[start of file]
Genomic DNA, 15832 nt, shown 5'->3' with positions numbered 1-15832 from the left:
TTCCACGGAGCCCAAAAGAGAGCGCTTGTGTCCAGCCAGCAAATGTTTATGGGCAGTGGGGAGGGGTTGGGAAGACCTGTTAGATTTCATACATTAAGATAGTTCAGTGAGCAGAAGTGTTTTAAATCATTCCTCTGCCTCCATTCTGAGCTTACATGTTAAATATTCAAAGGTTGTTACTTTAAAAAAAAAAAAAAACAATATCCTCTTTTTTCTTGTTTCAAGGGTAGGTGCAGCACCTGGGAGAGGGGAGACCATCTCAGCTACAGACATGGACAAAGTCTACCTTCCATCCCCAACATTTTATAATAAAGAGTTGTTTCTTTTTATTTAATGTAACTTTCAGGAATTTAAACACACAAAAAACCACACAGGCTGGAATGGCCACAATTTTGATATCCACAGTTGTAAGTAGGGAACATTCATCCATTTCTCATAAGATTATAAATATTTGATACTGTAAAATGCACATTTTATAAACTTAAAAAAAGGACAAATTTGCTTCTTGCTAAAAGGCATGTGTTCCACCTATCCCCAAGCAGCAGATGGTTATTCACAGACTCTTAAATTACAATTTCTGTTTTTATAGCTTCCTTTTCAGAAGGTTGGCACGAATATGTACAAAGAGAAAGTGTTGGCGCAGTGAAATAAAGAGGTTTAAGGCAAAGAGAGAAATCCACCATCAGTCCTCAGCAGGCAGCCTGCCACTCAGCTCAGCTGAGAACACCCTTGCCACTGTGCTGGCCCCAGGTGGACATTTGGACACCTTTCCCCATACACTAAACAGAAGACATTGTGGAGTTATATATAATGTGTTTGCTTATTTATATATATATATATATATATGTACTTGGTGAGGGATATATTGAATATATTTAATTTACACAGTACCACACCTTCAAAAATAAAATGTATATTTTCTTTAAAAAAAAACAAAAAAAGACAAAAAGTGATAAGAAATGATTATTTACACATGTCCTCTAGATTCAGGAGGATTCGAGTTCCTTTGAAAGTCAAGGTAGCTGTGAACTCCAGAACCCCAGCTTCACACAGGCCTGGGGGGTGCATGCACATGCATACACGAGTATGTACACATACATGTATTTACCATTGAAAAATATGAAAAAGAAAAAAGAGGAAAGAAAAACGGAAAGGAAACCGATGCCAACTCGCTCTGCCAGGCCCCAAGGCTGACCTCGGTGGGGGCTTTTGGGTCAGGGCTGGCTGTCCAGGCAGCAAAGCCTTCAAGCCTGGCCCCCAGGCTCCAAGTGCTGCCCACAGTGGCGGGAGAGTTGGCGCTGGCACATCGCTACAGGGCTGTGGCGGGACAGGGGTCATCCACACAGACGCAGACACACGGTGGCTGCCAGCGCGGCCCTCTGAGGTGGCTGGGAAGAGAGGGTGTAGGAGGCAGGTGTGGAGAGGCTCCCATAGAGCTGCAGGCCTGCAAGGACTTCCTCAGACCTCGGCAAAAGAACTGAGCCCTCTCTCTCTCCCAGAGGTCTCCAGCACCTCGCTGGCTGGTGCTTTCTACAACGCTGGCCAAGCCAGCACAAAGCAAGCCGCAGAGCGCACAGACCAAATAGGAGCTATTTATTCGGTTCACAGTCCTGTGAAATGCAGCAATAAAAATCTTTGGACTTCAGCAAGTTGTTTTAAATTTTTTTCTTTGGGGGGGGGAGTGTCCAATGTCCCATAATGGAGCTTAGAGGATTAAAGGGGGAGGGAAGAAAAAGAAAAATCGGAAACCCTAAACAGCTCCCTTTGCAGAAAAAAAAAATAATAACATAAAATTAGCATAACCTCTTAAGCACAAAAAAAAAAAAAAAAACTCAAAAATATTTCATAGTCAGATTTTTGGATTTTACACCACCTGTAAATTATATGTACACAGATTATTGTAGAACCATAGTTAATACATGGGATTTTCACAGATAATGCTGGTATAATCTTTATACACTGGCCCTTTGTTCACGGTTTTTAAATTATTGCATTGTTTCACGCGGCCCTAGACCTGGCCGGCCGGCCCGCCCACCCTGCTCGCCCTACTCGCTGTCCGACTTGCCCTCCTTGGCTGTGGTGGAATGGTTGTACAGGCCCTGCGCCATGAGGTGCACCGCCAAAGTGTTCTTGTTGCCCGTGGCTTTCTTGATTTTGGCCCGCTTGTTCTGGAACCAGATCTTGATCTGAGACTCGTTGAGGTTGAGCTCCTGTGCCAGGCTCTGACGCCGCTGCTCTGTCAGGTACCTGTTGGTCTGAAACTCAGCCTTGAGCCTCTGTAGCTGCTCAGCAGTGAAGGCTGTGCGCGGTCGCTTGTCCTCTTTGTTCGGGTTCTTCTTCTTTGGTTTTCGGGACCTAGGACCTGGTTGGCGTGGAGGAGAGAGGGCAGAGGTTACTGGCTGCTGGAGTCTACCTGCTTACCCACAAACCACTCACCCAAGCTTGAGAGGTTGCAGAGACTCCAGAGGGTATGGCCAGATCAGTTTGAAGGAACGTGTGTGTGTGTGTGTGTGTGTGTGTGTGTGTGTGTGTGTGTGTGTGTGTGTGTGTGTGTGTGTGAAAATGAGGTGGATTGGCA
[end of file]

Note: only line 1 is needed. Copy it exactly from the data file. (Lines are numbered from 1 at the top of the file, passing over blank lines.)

Genomic DNA, 15832 nt, shown 5'->3' with positions numbered 1-15832 from the left: